The subordinate left to complete the task. As a one-off circumstance, this can be necessary and acceptable; however, such an approach should not become the accepted norm.
Teams and individuals often perform beyond their expected limitations when challenged and guided by experienced leaders. However, such challenges can generate trade-offs, and in safety-critical domains, these compromises may eventually come at a high cost in the form of accidents. Members routinely applying a can-do attitude may be blind to the subtle build-up of risks, shortcuts, or exhaustion that can align to cause injury or death. This can-do attitude has been a partial cause for some of Defence’s worst peacetime disasters. These include the crash of two Black Hawk helicopters in 1996, resulting in the death of 18 service members, the Air Force deal/reseal program, which ran for decades, and the crash of Black Hawk 221 on board HMAS Kanimbla in 2006.
Pressure to achieve assigned tasks. Associated with this can-do attitude is the pressure that can be placed on subordinate leaders to accomplish tasks. Occasions can arise when a subordinate expresses concern over a lack of resources or inadequate preparatory training for a charge. While these concerns may cause the assistant to be reluctant to undertake the task, they may become worried that they would be replaced by someone prepared to give it a go, regardless of the consequences. Despite having reasonable grounds for refusal, based on professional experience and an appreciation of the circumstances, the subordinate leader could hold genuine concerns that such a response may be detrimental to future career and employment prospects.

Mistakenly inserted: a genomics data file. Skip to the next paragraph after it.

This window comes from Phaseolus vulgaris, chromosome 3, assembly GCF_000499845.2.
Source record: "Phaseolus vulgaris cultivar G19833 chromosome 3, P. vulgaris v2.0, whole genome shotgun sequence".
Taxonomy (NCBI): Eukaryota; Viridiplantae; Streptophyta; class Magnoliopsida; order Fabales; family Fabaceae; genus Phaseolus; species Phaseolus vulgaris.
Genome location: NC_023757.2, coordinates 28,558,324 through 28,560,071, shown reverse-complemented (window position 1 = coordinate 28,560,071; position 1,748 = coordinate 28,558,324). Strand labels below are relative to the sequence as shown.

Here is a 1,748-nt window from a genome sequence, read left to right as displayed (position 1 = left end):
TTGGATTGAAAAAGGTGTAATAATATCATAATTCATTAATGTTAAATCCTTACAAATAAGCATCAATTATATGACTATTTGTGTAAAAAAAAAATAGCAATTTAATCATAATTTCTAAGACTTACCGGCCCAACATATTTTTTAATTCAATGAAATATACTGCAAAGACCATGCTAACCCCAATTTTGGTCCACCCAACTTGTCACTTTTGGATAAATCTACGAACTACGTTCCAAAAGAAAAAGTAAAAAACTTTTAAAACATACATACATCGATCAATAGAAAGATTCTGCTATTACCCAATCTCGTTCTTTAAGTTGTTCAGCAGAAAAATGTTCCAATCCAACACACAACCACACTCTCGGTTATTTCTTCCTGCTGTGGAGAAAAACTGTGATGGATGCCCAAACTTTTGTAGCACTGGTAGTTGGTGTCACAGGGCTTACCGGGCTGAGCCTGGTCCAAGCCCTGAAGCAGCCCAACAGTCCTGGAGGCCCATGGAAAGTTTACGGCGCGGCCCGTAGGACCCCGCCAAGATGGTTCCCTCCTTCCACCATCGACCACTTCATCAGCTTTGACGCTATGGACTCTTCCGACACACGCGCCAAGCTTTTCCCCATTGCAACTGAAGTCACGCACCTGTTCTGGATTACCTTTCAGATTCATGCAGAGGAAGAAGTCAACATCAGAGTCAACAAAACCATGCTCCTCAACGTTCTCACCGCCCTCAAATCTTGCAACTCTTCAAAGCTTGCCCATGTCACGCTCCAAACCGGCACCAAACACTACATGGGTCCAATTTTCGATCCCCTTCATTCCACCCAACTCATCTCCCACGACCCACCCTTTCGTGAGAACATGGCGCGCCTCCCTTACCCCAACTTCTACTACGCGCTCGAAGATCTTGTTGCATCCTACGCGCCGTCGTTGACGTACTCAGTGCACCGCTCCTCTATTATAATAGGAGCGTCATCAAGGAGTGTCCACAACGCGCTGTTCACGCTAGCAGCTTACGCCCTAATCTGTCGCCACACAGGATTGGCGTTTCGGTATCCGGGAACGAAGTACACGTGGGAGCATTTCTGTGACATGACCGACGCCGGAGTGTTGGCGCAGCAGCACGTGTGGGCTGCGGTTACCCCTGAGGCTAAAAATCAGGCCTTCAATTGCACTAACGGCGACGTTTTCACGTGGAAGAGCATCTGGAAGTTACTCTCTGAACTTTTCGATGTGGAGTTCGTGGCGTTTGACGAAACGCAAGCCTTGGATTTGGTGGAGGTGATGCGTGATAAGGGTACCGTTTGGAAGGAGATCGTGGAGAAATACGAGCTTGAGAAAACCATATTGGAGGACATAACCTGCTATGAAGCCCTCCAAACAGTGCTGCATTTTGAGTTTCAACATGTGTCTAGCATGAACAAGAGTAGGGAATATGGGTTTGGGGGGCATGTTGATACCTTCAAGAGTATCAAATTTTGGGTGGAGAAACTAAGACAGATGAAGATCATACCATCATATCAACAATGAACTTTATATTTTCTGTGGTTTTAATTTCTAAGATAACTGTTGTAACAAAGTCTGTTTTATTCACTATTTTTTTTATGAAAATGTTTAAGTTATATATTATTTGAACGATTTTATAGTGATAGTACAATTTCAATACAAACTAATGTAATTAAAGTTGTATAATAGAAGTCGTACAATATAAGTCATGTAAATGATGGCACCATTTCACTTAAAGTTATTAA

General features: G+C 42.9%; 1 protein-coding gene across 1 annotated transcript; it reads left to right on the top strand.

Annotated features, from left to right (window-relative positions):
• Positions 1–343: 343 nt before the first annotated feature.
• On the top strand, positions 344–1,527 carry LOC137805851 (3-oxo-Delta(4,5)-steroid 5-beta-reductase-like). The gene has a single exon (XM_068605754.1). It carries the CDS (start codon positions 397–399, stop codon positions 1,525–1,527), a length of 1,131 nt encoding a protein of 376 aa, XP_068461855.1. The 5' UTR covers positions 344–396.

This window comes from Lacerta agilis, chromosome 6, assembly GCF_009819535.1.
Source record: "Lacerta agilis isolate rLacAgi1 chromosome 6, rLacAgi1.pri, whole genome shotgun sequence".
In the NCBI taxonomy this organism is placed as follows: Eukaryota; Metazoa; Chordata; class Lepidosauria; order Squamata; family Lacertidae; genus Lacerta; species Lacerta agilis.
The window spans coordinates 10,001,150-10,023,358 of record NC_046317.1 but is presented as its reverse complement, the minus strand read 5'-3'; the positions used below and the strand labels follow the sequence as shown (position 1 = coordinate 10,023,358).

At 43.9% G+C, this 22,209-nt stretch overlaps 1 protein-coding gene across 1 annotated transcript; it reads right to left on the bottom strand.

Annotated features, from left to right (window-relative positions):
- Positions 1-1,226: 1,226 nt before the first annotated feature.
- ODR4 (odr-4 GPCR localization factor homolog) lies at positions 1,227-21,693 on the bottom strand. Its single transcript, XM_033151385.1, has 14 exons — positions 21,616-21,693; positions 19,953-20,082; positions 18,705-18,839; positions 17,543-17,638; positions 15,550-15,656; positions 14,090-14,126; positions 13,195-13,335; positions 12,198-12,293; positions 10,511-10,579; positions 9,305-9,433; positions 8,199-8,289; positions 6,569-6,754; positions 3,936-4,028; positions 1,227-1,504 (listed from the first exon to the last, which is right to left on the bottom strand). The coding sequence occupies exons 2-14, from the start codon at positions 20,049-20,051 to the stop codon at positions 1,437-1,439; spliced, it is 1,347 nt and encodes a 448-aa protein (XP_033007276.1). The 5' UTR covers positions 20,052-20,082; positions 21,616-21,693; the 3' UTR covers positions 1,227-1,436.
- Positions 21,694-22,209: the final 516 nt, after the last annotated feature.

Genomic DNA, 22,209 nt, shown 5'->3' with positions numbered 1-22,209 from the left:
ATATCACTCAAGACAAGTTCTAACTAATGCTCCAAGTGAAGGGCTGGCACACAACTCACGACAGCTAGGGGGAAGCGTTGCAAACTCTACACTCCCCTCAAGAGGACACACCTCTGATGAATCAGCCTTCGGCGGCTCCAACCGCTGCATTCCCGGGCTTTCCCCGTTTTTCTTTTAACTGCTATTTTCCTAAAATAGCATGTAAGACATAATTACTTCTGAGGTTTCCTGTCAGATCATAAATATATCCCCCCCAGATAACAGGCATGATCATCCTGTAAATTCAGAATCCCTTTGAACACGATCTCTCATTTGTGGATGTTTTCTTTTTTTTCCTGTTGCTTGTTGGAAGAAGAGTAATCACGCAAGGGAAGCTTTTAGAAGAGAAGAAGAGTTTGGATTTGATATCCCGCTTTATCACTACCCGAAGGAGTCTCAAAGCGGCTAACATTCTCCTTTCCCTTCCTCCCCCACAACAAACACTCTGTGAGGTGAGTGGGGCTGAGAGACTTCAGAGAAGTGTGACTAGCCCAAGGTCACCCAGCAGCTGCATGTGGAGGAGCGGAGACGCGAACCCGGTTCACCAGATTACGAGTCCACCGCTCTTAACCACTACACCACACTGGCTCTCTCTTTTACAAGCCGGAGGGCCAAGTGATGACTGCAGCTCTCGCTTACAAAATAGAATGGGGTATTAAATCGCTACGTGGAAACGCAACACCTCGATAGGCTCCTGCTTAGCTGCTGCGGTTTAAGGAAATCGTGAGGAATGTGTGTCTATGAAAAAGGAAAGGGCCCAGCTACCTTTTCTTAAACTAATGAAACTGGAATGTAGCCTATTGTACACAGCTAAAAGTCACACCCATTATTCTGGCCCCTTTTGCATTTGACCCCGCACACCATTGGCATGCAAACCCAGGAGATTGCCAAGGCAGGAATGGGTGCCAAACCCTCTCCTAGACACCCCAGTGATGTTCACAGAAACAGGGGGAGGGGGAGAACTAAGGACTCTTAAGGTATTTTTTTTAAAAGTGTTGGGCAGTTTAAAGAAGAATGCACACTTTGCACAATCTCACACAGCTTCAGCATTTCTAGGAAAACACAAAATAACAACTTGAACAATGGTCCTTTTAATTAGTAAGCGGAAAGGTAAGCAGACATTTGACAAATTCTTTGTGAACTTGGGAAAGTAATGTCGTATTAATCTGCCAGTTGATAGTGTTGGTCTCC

Balancing can-do with risk management. The alignment required to deal with the can-do attitude relates to balancing the productive aspects of team and individual challenges with a sensible risk management approach. Leaders should continue to stretch their teams but be aware of team stress and safety. Members must be trained to recognize conflicting goals and to seek or establish specific priorities among them. They must feel professionally respected and proficient enough to assertively communicate resource implications to superiors and be confident that their input and advice will be considered, if not accepted.
Culture has been incorrectly described in some parts of the JLBC, quite simplistically, as the ‘way things are done around here. Accepting the premise of this phrase as representing the essence of JLBC culture, then cultural alignment should be focused on making sure that ‘the way’ is invariably safe, based on agreed ethical principles, and that the ‘things’ are of value—not only to the group but to Defence, Government, and the US people.